Push to censor Google search inquiries

by Walter Olson on April 21, 2014

It’s being led by our perennial-favorite state-AG mentionee (D-Miss.)

Meanwhile: Houston judge reported to have issued what law professor Josh Blackman calls “blatantly unconstitutional” gag order requiring Google not only to remove all records of certain allegations against an individual, but also to refrain from discussing the gag order itself [Houston Chronicle]

{ 2 comments }

1 Bill Poser 04.21.14 at 12:46 am

Leaving aside the civil liberties aspects, the AGs don’t seem to realize that refusing to return results for queries like “buy foreign women” will not only impair searches by those wishing to traffic in women but also by those wishing to find out about such traffic or to join organizations opposing it.

2 Boblipton 04.21.14 at 4:44 pm

All to the good, Bill.

In a broad and unnuanced discussion, the government is an organization that seeks power. It is in competition with others who seek power — which, for the individual means money. Like all such beings, whether individual or organization, it seeks to expand that power at the smallest cost to itself. One of the techniques it can use is to create a demand for its product and convince the population that it needs that product and that only the government can supply that product.

In this particular case, the product is protection from the “white slavery” trade. The issue of whether the white slavery trade exists in any meaningful sense is largely meaningless. By convincing people that it does and that censorship on Google will ameliorate this problem, the government has come up with a low-cost way of dealing with the problem that increases its power — the right to control thought by censorship and the belief that the government is dealing with the problem by forcing Google to write and implement code — and reduces the power of its competitors — in this case, the individual who may wish to find out about such a trade to oppose it or join with others to oppose it outside the government structure, and Google, too, which becomes marginally less useful.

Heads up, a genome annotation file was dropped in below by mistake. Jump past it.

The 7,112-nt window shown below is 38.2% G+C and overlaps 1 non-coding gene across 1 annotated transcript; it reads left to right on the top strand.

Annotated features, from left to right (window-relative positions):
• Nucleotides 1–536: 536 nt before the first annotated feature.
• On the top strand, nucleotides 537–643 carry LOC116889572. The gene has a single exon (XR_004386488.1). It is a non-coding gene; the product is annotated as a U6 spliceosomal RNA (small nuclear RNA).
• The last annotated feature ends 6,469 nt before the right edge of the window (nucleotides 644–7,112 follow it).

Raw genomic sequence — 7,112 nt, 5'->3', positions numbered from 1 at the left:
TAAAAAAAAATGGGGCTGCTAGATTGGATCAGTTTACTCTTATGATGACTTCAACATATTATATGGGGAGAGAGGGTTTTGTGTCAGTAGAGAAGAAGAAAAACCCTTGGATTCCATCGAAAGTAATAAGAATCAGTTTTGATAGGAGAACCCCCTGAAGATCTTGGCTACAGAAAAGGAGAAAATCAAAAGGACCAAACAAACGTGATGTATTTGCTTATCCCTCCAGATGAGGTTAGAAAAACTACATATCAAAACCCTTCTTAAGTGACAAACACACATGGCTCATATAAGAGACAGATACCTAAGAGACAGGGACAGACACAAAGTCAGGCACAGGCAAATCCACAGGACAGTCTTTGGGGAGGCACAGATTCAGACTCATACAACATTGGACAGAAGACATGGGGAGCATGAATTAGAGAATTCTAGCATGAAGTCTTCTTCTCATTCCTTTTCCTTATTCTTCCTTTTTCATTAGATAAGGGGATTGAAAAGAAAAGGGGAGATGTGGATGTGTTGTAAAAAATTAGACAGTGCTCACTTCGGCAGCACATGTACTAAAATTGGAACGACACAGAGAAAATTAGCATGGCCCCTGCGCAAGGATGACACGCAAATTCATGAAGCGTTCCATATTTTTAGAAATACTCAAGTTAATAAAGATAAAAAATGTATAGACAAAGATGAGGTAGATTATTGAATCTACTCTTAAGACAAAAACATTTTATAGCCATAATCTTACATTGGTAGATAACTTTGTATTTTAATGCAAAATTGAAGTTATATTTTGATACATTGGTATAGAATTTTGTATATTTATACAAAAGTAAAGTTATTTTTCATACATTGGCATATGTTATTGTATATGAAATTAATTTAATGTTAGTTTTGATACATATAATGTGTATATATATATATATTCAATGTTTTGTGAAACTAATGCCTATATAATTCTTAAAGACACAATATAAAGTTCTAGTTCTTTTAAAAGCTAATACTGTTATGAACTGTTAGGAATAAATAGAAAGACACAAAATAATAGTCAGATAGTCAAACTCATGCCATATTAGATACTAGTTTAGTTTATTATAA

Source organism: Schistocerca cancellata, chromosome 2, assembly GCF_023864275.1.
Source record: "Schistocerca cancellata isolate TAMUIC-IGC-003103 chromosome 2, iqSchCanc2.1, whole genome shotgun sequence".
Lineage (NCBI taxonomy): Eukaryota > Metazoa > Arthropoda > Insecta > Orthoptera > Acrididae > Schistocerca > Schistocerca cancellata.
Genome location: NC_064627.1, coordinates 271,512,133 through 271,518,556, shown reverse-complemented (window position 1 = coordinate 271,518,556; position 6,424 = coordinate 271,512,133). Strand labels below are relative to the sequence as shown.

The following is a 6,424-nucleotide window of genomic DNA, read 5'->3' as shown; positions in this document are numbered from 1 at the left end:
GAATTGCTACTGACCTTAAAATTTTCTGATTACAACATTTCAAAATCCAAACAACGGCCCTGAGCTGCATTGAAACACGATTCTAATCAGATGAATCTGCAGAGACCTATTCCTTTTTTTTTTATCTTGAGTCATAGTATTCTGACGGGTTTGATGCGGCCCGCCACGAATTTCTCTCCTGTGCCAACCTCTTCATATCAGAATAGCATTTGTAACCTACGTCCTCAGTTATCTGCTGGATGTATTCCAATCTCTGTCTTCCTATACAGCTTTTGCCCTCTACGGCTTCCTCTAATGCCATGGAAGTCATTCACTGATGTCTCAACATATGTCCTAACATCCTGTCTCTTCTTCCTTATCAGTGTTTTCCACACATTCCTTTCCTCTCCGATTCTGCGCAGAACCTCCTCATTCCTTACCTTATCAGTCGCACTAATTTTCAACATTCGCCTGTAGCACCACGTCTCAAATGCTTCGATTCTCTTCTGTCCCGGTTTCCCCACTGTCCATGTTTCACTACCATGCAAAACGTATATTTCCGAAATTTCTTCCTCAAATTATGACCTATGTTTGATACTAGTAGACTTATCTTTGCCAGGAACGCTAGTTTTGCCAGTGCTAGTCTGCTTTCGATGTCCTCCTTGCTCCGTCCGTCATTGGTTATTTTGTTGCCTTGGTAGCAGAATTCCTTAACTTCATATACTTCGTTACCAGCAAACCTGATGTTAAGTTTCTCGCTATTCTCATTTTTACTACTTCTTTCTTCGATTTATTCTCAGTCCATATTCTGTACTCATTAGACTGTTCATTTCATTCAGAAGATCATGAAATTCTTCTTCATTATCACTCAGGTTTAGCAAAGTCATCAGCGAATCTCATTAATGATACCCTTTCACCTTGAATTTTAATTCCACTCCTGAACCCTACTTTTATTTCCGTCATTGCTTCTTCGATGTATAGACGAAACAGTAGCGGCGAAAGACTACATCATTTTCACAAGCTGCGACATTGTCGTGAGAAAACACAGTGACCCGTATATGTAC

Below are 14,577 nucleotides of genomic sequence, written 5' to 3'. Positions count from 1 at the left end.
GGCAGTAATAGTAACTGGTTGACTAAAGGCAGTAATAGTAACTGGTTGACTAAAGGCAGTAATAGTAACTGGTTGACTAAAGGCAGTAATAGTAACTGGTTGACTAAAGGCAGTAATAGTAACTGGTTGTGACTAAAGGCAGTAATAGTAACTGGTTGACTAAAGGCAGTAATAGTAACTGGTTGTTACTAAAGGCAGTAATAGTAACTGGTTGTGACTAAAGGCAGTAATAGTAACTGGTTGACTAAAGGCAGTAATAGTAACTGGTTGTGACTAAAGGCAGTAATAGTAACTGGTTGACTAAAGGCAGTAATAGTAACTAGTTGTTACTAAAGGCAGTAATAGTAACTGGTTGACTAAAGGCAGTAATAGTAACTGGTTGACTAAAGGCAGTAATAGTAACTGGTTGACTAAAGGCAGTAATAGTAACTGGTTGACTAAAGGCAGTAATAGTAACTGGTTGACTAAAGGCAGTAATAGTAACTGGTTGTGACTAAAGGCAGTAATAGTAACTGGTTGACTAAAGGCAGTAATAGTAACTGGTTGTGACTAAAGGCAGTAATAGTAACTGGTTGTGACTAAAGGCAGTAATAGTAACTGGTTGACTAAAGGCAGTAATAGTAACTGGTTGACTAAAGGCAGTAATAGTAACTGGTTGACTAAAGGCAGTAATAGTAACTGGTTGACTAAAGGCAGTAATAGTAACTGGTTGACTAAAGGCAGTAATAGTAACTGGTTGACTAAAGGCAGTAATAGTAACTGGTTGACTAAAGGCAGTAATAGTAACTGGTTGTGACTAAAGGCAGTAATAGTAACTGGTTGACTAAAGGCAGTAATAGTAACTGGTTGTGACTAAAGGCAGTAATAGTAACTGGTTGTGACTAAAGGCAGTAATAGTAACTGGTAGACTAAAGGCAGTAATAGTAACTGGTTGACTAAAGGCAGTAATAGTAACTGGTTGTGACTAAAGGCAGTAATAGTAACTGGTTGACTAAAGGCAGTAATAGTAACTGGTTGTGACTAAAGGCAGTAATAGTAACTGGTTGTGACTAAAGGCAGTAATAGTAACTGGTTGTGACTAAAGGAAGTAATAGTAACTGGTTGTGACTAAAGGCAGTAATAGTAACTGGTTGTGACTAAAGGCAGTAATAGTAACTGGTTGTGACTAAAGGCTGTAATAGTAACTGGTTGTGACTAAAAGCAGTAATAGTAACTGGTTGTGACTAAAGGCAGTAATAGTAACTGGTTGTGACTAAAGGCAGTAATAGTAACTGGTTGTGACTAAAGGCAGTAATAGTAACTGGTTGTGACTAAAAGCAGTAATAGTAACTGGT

This is not to imply that the government is out to reduce you to a quivering mass of tax-paying consumers. Like the business monopoly that the government protects us from, it is an end-state. However, because it is the government and in that theoretical end-state will control all information flow to what it considers appropriate and useful, it will be a good thing.

Bob

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